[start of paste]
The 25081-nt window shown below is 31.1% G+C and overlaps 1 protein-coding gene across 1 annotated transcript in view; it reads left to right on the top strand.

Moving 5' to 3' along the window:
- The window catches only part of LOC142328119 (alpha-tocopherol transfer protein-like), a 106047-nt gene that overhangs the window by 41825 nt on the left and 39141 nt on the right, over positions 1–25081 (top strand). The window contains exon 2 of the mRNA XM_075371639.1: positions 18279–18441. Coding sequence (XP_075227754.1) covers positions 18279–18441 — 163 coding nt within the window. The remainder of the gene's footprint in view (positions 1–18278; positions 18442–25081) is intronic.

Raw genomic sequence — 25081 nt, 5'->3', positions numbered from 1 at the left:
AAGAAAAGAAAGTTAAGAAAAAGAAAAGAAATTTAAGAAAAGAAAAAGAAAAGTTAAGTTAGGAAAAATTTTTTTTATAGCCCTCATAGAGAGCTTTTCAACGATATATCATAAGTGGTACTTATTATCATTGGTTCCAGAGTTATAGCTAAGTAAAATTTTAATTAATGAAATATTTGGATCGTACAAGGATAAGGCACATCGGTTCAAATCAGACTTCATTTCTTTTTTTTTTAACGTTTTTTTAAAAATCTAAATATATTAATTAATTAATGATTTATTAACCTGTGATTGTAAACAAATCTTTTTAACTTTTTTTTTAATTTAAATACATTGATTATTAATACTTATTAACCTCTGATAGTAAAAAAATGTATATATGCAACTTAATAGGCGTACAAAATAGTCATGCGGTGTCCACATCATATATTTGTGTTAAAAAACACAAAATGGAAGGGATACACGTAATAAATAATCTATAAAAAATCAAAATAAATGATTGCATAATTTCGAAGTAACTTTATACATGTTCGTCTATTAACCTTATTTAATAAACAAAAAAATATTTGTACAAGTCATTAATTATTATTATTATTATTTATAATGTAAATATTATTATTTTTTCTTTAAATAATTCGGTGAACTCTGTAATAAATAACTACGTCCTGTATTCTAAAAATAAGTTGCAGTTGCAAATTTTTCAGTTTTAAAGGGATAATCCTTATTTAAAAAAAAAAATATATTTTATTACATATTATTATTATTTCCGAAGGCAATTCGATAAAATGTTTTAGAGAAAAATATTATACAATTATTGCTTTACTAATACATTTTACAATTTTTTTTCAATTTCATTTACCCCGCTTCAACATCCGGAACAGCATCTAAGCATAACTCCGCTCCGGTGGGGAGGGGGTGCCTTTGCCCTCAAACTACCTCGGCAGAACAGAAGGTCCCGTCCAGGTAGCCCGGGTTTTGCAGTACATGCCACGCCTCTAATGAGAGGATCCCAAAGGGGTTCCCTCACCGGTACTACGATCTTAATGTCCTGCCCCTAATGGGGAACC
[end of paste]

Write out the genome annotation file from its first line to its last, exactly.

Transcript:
The 25081-nt window shown below is 31.1% G+C and overlaps 1 protein-coding gene across 1 annotated transcript in view; it reads left to right on the top strand.

Moving 5' to 3' along the window:
- The window catches only part of LOC142328119 (alpha-tocopherol transfer protein-like), a 106047-nt gene that overhangs the window by 41825 nt on the left and 39141 nt on the right, over positions 1–25081 (top strand). The window contains exon 2 of the mRNA XM_075371639.1: positions 18279–18441. Coding sequence (XP_075227754.1) covers positions 18279–18441 — 163 coding nt within the window. The remainder of the gene's footprint in view (positions 1–18278; positions 18442–25081) is intronic.

Raw genomic sequence — 25081 nt, 5'->3', positions numbered from 1 at the left:
AAGAAAAGAAAGTTAAGAAAAAGAAAAGAAATTTAAGAAAAGAAAAAGAAAAGTTAAGTTAGGAAAAATTTTTTTTATAGCCCTCATAGAGAGCTTTTCAACGATATATCATAAGTGGTACTTATTATCATTGGTTCCAGAGTTATAGCTAAGTAAAATTTTAATTAATGAAATATTTGGATCGTACAAGGATAAGGCACATCGGTTCAAATCAGACTTCATTTCTTTTTTTTTTAACGTTTTTTTAAAAATCTAAATATATTAATTAATTAATGATTTATTAACCTGTGATTGTAAACAAATCTTTTTAACTTTTTTTTTAATTTAAATACATTGATTATTAATACTTATTAACCTCTGATAGTAAAAAAATGTATATATGCAACTTAATAGGCGTACAAAATAGTCATGCGGTGTCCACATCATATATTTGTGTTAAAAAACACAAAATGGAAGGGATACACGTAATAAATAATCTATAAAAAATCAAAATAAATGATTGCATAATTTCGAAGTAACTTTATACATGTTCGTCTATTAACCTTATTTAATAAACAAAAAAATATTTGTACAAGTCATTAATTATTATTATTATTATTTATAATGTAAATATTATTATTTTTTCTTTAAATAATTCGGTGAACTCTGTAATAAATAACTACGTCCTGTATTCTAAAAATAAGTTGCAGTTGCAAATTTTTCAGTTTTAAAGGGATAATCCTTATTTAAAAAAAAAAATATATTTTATTACATATTATTATTATTTCCGAAGGCAATTCGATAAAATGTTTTAGAGAAAAATATTATACAATTATTGCTTTACTAATACATTTTACAATTTTTTTTCAATTTCATTTACCCCGCTTCAACATCCGGAACAGCATCTAAGCATAACTCCGCTCCGGTGGGGAGGGGGTGCCTTTGCCCTCAAACTACCTCGGCAGAACAGAAGGTCCCGTCCAGGTAGCCCGGGTTTTGCAGTACATGCCACGCCTCTAATGAGAGGATCCCAAAGGGGTTCCCTCACCGGTACTACGATCTTAATGTCCTGCCCCTAATGGGGAACC